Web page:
Yesterday, Monday, August 19, 2013, Phumzile Mlambo-Ngcuka, who was the first woman to serve as Deputy President of South Africa (2005-2009), took the oath of office as Executive Director of UN Women. Then Over the weekend, Joyce Banda, first woman President of Malawi, was sworn in as Chairperson of the Southern African Development Community, or SADC (at the same time that H.E Robert Gabriel Mugabe was sworn in as Deputy Chair).

Stergomena Tax had been Permanent Secretary in the Ministry of East African Cooperation in the Government of the United Republic of Tanzania. Over the weekend, she was sworn in as Executive Secretary of SADC. Joyce Banda commented,

I, being the first female Chair, and you, being the first female Executive Director, shall be expected to demonstrate our total commitment and determination to continue with the work of our brothers and take SADC to the next level.

Banda went on to explain that any failure on the part of the two women would “let down fellow women who are counting on our success, as well as the girls of our region who look upon us as their role models.”

Bernard Mbembe, Tanzania’s Minister of Foreign Affairs, noted, “This is the first time for a woman to hold such a high post in the community and we are truly honored to have a formidable candidate to secure such a post.”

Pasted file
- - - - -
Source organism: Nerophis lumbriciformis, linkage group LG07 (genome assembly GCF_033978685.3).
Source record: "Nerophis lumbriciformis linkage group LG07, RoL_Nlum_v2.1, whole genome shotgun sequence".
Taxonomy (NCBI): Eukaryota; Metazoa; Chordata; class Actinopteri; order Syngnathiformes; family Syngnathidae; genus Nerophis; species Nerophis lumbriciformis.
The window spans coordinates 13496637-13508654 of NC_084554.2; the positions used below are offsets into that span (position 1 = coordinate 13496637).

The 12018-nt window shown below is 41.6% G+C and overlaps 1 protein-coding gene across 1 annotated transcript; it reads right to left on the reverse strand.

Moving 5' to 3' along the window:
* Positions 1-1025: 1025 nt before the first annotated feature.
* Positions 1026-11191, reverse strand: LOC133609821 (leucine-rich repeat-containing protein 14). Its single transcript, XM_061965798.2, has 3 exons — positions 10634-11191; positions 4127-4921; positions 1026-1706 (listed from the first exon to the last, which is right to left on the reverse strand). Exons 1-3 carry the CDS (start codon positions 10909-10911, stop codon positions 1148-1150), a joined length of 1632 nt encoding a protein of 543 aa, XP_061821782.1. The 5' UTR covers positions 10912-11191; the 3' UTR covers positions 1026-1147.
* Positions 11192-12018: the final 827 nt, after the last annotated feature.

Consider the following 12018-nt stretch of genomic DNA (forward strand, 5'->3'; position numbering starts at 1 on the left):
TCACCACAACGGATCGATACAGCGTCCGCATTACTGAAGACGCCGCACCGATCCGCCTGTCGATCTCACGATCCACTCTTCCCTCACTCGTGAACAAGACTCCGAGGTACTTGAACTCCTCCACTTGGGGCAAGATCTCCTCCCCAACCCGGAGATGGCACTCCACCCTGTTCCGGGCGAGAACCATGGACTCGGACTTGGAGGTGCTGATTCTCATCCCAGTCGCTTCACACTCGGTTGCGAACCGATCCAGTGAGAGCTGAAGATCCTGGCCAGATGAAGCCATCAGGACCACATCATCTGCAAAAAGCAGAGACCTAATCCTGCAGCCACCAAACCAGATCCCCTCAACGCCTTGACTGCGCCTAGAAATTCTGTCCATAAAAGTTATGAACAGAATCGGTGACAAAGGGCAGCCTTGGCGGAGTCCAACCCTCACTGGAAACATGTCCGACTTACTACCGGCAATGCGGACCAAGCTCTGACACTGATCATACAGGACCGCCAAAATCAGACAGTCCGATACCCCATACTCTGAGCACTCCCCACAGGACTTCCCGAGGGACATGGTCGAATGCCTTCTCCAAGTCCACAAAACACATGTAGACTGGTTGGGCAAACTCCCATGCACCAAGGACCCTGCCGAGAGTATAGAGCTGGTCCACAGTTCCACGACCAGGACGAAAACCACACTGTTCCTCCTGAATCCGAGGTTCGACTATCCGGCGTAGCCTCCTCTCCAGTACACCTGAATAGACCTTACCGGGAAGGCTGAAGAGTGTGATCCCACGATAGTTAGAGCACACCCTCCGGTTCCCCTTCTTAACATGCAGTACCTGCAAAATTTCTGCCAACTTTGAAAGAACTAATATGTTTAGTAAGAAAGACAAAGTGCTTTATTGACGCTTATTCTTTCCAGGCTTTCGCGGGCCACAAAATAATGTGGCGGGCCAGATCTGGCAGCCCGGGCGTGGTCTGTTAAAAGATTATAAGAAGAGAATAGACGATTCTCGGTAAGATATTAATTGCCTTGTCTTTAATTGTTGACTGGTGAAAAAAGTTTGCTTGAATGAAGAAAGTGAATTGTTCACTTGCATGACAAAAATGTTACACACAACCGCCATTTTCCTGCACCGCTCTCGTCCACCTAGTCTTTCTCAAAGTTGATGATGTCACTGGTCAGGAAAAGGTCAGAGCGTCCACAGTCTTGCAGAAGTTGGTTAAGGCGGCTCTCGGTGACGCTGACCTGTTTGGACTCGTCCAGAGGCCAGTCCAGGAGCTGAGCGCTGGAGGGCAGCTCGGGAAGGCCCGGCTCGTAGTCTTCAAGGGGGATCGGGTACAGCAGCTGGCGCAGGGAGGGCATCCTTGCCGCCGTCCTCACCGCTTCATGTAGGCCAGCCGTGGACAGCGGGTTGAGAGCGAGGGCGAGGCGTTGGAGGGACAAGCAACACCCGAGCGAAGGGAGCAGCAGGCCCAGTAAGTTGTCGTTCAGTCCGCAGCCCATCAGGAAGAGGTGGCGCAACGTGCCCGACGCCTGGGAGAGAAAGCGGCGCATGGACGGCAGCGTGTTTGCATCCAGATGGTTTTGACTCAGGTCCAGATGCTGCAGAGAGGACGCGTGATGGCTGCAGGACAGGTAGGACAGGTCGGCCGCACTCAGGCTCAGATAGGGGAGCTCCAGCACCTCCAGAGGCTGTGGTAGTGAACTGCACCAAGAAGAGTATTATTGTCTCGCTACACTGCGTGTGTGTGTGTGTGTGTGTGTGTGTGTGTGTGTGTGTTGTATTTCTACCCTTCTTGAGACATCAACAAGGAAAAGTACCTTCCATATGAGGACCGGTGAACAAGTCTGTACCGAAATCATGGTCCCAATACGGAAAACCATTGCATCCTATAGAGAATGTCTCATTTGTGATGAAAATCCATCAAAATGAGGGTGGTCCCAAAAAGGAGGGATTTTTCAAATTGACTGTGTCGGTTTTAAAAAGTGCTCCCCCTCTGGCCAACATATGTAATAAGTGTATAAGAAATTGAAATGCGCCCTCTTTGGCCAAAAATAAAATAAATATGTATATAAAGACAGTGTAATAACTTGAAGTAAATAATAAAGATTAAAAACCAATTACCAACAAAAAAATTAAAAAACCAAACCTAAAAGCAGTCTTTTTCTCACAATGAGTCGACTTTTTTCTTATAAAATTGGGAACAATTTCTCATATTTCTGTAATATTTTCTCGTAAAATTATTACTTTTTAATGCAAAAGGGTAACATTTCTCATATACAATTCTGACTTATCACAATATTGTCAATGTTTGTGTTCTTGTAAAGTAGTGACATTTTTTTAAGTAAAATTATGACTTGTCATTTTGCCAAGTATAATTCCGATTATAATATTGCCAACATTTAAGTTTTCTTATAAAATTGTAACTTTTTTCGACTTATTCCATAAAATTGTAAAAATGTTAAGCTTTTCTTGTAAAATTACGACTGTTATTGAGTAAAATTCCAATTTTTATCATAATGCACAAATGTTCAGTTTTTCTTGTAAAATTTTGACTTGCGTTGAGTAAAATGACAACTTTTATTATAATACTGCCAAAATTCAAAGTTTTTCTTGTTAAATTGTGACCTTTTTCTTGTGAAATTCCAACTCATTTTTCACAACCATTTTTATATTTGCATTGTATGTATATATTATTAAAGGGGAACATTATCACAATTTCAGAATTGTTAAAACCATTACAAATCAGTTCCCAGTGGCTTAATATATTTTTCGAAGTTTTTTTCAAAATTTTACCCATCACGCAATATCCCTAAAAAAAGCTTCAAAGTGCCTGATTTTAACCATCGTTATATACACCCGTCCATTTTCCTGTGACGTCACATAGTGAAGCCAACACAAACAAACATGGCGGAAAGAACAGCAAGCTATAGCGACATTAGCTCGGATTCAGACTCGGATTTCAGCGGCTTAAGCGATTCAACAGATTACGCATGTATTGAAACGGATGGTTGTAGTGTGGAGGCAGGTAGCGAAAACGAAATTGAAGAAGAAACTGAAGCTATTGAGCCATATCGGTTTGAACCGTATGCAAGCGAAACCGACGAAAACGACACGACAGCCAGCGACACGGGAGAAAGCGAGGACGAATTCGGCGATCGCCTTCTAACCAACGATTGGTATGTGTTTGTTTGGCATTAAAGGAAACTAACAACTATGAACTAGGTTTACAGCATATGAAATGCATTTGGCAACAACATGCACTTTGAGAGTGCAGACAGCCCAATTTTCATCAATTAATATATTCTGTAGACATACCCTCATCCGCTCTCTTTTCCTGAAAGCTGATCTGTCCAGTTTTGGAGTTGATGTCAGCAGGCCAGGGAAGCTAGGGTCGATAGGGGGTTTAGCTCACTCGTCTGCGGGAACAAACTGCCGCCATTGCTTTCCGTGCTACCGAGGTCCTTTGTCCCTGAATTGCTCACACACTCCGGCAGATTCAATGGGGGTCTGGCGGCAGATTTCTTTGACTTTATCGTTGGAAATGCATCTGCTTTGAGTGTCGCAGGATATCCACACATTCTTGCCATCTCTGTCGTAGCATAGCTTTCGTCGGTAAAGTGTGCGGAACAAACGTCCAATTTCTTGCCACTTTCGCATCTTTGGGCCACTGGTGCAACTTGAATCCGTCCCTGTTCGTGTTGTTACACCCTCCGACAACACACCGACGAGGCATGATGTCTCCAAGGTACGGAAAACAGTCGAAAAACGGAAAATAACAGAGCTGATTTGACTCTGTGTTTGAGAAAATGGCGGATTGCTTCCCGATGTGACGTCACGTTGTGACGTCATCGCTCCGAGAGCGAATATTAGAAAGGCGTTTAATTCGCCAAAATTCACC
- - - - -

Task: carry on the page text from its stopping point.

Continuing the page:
Stergomena Tax was sworn in by Anastazia Msosa, Chief Justice of Malawi, the first woman to be Chief Justice of Malawi. Afterwards, she posed for photos with Joyce Banda, Anastazia Msosa, and Nkosazana Dlamini-Zuma, the Chairperson of the African Union Commission, the first women to be Chairperson of the AU Commission.

Quite a couple days. While Mlambo-Ngcuka, Tax, Banda and Dlamini-Zuma all have their critics, this is still a moment of some kind of promise and progress. It’s a pity that amidst all the handwringing that goes on in the Western and Northern media about, and often in the name of “African women,” that these convergent couple days went more or less unnoticed … yet again.

Further Reading

A ditch to climb

In South Africa, the political class use foreign nationals as scapegoats to obfuscate their role in reproducing inequality. But immigrants are part of the excluded.